You can think of it this way: (is there any sort of award for the gratuitous use of a venn diagram in a blog post?)
The extent to which you use the activities from each of this area depends on the context in which you are working. The simplest distinction I can make is between software product development and IT Projects. Software product development tends to use product management and user experience activities much more than business analysis. IT Projects tend to place a larger emphasis on business analysis, not nearly enough on user experience, and hardly any on product management. Chris Matts took a more thoughtful approach using the Cynefin model as a guide. He suggests that business analysis activities are helpful in complicated domains, whereas product management and user experience are the best tools for product ownership in the complex domains, with the difference heavily determined by the amount of choice the users have in what solution they use.
Unfortunately, these collections of activities are not as clear cut as someone who likes to group and characterize things would like to believe. There are activities that cross between these three groups (personas for example originated in user experience circles, but have been adopted by both product management and business analysis). So there are definitely some overlap between these areas, and there are some activities that these three fields include which are not included explicitly in product ownership.
Following is my attempt to identify a set of activities for each field that may be helpful to be aware of when talking about product ownership.
Product Management Activities
I tried to pick non commercial views of the activities in a given field, but given the extent of my knowledge of product management, the best collection of activities I can come up with is the Pragmatic Marketing Framework. The nice thing about this model is that it has several very discrete activities which provide a basis for determining what should be included in product ownership, and which fits outside. The downside is that there are several of those activities listed. All the same it is possible to clearly delineate which activities are relevant to product ownership as I think about it (activities such as User Personas, Requirements, Use Scenarios, Product Roadmap and Status Dashboard) and those which are important to a business but fall outside the realm of determining the right thing to build. (Everything else on the Pragmatic Marketing Framework, such as Market Definition, Sales Process, Channel Training and Support).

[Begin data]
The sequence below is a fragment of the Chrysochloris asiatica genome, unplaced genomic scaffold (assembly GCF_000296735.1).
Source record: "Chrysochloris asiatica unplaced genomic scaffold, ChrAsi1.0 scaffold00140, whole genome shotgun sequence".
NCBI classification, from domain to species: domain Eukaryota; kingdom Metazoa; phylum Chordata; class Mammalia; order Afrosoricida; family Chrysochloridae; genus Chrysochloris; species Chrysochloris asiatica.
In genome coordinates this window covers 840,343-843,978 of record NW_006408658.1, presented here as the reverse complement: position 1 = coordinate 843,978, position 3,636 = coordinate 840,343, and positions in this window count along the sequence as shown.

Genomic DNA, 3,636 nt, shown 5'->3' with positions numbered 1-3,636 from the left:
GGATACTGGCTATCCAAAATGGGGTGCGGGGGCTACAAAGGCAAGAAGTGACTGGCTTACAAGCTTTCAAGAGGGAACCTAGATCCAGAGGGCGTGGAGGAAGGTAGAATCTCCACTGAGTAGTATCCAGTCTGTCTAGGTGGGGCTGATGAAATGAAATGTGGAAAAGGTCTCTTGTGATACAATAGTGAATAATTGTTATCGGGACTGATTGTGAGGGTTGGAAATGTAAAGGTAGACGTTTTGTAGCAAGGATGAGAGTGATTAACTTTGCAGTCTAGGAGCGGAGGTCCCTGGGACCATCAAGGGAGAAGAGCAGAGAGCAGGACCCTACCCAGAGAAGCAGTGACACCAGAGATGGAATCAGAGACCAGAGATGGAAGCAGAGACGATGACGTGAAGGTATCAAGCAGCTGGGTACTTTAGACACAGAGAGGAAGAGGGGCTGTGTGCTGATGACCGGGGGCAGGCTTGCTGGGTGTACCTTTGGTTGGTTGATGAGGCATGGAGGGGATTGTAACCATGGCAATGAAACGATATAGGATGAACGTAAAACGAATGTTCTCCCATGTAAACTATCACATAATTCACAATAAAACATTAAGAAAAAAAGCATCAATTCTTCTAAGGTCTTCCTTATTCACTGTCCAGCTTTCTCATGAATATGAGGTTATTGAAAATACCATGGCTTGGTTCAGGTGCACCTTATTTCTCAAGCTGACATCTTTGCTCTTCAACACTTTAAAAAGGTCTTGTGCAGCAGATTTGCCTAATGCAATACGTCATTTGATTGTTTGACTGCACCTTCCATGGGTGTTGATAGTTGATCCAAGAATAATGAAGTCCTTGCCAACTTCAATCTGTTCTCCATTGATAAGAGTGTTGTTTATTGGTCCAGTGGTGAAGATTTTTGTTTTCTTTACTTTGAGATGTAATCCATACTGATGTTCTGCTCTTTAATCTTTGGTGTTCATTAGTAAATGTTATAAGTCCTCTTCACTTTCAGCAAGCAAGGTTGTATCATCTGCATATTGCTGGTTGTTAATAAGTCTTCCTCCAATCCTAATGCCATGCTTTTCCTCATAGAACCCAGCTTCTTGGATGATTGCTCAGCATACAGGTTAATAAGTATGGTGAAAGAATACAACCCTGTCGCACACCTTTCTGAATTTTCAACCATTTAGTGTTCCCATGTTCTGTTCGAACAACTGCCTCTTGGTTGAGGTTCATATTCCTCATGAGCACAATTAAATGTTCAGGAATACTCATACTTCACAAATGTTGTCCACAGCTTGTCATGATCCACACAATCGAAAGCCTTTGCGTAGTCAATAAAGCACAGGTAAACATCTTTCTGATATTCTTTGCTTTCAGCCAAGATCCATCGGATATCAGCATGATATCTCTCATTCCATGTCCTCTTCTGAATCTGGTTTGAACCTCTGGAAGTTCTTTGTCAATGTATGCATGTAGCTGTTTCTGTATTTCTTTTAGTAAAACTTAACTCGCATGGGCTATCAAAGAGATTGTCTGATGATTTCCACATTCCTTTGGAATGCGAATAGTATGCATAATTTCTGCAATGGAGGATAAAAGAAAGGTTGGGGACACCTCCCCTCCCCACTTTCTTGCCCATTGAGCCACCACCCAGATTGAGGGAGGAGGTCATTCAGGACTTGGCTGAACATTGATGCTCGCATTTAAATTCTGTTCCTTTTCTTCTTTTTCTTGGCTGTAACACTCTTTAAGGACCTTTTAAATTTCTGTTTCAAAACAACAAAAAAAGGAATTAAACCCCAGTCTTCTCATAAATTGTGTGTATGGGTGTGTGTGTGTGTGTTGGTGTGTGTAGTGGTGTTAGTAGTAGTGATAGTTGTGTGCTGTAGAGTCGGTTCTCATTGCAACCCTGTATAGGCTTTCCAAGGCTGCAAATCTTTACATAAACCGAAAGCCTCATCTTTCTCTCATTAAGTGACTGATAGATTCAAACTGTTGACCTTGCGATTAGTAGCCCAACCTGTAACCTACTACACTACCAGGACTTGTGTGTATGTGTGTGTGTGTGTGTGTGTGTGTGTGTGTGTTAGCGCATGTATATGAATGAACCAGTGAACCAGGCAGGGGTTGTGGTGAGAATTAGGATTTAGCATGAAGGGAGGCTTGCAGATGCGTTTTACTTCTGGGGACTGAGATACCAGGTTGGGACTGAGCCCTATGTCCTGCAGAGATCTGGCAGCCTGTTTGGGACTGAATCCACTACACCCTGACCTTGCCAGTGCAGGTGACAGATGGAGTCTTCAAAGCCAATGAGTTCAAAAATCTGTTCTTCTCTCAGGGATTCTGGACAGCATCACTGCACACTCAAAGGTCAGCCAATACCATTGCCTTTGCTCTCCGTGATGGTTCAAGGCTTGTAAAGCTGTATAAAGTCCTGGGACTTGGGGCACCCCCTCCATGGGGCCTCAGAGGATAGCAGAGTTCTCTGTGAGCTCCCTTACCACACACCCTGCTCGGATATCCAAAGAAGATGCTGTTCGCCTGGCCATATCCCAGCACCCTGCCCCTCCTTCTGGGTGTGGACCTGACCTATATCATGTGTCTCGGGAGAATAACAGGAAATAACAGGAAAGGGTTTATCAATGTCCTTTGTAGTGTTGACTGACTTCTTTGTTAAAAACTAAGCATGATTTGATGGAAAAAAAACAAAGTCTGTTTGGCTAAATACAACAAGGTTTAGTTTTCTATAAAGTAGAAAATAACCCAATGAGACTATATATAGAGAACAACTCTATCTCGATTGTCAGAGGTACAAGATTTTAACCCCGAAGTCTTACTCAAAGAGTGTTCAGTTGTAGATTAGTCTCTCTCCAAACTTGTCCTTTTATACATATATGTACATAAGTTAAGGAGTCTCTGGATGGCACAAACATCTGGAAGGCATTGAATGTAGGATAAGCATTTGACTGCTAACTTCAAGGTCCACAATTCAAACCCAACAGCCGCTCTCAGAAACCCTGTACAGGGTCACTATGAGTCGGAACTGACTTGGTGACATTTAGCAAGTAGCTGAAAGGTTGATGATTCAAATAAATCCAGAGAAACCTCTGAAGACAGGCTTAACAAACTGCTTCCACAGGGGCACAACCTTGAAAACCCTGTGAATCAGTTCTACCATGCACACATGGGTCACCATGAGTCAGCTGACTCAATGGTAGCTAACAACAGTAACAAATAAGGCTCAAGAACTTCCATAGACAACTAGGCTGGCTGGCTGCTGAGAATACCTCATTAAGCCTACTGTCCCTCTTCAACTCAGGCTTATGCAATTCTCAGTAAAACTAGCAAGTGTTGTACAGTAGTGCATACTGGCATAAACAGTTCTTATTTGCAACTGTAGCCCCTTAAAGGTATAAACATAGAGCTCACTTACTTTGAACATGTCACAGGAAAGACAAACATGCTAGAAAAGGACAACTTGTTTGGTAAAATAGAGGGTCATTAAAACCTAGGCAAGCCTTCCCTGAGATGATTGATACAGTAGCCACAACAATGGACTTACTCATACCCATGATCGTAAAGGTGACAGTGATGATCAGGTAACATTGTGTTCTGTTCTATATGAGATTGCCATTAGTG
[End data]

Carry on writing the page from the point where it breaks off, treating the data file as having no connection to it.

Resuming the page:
This graphic from a presentation that Rich Mironov gave at Agile2009 The Agile Product Manager/Product Owner Dilemma ( Slide 19) provides a nice view of which activities from the Pragmatic Marketing Framework could be considered part of Product Ownership:
Another view of the relationship between product management and product ownership, at least implied, is this one from Steve Johnson in his presentation titled Is Agile Breaking Product Management (See Slide 20: )
While it doesn’t indicate what activities fit in product ownership (all the stuff that would fit in the box labeled product) he calls out all the stuff that doesn’t fit in that box that are still important. Namely:
- Define Business
- Define Market
- Design and Deliver Promotion
- Design and Deliver Sales
- Design and Deliver Support
- Refine Business
- Refined Market
Business Analysis Activities
I’ll freely admit that of the three fields I’m discussing here, I’m the most familiar with business analysis. It’s the arena in which I have worked the most during my career.